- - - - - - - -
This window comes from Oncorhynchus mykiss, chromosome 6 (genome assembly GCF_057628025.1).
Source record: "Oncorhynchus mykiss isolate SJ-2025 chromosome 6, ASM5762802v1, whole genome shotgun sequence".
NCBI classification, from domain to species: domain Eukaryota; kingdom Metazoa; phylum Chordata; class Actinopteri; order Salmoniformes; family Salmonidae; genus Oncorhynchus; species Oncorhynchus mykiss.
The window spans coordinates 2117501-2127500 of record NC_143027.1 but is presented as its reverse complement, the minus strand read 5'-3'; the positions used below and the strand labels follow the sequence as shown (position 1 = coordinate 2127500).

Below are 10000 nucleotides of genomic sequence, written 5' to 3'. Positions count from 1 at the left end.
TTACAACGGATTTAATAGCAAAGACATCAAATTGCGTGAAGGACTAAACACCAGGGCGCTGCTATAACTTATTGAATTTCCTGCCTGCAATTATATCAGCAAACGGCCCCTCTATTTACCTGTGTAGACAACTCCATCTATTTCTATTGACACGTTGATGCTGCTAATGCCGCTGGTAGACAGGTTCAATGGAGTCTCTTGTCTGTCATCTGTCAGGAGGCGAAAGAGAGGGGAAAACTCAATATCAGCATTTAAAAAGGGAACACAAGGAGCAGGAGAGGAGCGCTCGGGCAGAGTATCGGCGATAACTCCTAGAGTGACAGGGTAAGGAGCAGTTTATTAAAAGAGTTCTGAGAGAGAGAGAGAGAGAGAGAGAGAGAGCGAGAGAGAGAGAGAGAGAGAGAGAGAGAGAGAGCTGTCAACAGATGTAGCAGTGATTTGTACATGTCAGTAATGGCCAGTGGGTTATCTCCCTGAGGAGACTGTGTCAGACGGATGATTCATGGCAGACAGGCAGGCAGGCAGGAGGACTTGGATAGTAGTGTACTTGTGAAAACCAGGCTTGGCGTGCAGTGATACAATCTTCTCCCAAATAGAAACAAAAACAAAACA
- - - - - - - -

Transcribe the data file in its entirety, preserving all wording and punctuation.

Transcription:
This window comes from Oncorhynchus mykiss, chromosome 6 (genome assembly GCF_057628025.1).
Source record: "Oncorhynchus mykiss isolate SJ-2025 chromosome 6, ASM5762802v1, whole genome shotgun sequence".
NCBI classification, from domain to species: domain Eukaryota; kingdom Metazoa; phylum Chordata; class Actinopteri; order Salmoniformes; family Salmonidae; genus Oncorhynchus; species Oncorhynchus mykiss.
The window spans coordinates 2117501-2127500 of record NC_143027.1 but is presented as its reverse complement, the minus strand read 5'-3'; the positions used below and the strand labels follow the sequence as shown (position 1 = coordinate 2127500).

Below are 10000 nucleotides of genomic sequence, written 5' to 3'. Positions count from 1 at the left end.
TTACAACGGATTTAATAGCAAAGACATCAAATTGCGTGAAGGACTAAACACCAGGGCGCTGCTATAACTTATTGAATTTCCTGCCTGCAATTATATCAGCAAACGGCCCCTCTATTTACCTGTGTAGACAACTCCATCTATTTCTATTGACACGTTGATGCTGCTAATGCCGCTGGTAGACAGGTTCAATGGAGTCTCTTGTCTGTCATCTGTCAGGAGGCGAAAGAGAGGGGAAAACTCAATATCAGCATTTAAAAAGGGAACACAAGGAGCAGGAGAGGAGCGCTCGGGCAGAGTATCGGCGATAACTCCTAGAGTGACAGGGTAAGGAGCAGTTTATTAAAAGAGTTCTGAGAGAGAGAGAGAGAGAGAGAGAGAGAGCGAGAGAGAGAGAGAGAGAGAGAGAGAGAGAGAGCTGTCAACAGATGTAGCAGTGATTTGTACATGTCAGTAATGGCCAGTGGGTTATCTCCCTGAGGAGACTGTGTCAGACGGATGATTCATGGCAGACAGGCAGGCAGGCAGGAGGACTTGGATAGTAGTGTACTTGTGAAAACCAGGCTTGGCGTGCAGTGATACAATCTTCTCCCAAATAGAAACAAAAACAAAACA